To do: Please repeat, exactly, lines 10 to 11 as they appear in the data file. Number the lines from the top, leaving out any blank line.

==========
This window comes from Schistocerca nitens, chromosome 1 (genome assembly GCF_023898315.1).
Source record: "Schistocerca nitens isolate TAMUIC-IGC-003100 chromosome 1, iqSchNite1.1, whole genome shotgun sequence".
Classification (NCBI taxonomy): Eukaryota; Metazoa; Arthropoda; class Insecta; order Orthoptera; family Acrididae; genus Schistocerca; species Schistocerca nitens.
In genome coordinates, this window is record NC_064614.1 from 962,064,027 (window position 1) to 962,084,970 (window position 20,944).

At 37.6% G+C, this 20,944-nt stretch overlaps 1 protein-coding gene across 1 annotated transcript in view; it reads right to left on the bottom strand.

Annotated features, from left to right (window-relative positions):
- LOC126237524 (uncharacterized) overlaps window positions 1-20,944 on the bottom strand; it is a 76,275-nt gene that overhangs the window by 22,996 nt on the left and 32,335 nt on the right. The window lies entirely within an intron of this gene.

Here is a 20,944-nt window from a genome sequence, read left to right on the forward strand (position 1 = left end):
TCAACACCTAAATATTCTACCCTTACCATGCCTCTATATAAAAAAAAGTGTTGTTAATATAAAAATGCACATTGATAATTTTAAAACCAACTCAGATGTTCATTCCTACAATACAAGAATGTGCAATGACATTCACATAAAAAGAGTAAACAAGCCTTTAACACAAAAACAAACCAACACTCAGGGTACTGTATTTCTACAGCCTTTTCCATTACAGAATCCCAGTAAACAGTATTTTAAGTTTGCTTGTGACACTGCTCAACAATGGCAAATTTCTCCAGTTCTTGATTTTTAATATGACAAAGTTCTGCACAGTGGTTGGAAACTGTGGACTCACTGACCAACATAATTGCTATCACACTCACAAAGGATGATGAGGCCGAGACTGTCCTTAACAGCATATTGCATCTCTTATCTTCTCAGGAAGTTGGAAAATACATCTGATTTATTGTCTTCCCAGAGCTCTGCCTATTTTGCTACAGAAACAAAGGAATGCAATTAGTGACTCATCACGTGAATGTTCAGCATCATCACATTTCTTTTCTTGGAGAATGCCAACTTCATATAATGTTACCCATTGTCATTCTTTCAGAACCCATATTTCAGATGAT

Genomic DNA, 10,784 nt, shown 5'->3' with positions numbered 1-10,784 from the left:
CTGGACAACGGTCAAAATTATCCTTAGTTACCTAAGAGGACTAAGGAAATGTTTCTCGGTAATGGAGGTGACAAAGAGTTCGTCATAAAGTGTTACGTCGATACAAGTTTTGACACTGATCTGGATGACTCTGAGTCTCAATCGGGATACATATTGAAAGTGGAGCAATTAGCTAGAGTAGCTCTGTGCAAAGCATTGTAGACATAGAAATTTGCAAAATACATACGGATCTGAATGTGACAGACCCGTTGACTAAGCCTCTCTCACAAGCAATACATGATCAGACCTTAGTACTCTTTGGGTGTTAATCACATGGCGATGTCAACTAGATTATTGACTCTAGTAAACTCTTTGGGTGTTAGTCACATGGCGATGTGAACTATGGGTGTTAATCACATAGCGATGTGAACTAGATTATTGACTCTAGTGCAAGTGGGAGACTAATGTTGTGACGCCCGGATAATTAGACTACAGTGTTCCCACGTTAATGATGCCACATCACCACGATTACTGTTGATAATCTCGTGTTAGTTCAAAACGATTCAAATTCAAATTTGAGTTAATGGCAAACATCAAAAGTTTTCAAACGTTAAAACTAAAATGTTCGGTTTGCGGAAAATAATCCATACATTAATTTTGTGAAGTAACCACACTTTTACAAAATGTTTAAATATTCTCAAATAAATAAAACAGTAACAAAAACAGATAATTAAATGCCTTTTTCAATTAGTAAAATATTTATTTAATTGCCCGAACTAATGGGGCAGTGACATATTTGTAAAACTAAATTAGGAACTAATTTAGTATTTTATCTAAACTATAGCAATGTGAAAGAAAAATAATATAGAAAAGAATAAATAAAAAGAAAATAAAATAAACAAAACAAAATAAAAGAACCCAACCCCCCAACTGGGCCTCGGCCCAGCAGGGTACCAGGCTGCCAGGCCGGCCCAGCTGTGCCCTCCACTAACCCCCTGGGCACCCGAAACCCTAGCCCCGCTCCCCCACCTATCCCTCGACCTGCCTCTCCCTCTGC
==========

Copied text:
Genomic DNA, 10,784 nt, shown 5'->3' with positions numbered 1-10,784 from the left:
CTGGACAACGGTCAAAATTATCCTTAGTTACCTAAGAGGACTAAGGAAATGTTTCTCGGTAATGGAGGTGACAAAGAGTTCGTCATAAAGTGTTACGTCGATACAAGTTTTGACACTGATCTGGATGACTCTGAGTCTCAATCGGGATACATATTGAAAGTGGAGCAATTAGCTAGAGTAGCTCTGTGCAAAGCATTGTAGACATAGAAATTTGCAAAATACATACGGATCTGAATGTGACAGACCCGTTGACTAAGCCTCTCTCACAAGCAATACATGATCAGACCTTAGTACTCTTTGGGTGTTAATCACATGGCGATGTCAACTAGATTATTGACTCTAGTAAACTCTTTGGGTGTTAGTCACATGGCGATGTGAACTATGGGTGTTAATCACATAGCGATGTGAACTAGATTATTGACTCTAGTGCAAGTGGGAGACTAATGTTGTGACGCCCGGATAATTAGACTACAGTGTTCCCACGTTAATGATGCCACATCACCACGATTACTGTTGATAATCTCGTGTTAGTTCAAAACGATTCAAATTCAAATTTGAGTTAATGGCAAACATCAAAAGTTTTCAAACGTTAAAACTAAAATGTTCGGTTTGCGGAAAATAATCCATACATTAATTTTGTGAAGTAACCACACTTTTACAAAATGTTTAAATATTCTCAAATAAATAAAACAGTAACAAAAACAGATAATTAAATGCCTTTTTCAATTAGTAAAATATTTATTTAATTGCCCGAACTAATGGGGCAGTGACATATTTGTAAAACTAAATTAGGAACTAATTTAGTATTTTATCTAAACTATAGCAATGTGAAAGAAAAATAATATAGAAAAGAATAAATAAAAAGAAAATAAAATAAACAAAACAAAATAAAAGAACCCAACCCCCCAACTGGGCCTCGGCCCAGCAGGGTACCAGGCTGCCAGGCCGGCCCAGCTGTGCCCTCCACTAACCCCCTGGGCACCCGAAACCCTAGCCCCGCTCCCCCACCTATCCCTCGACCTGCCTCTCCCTCTGC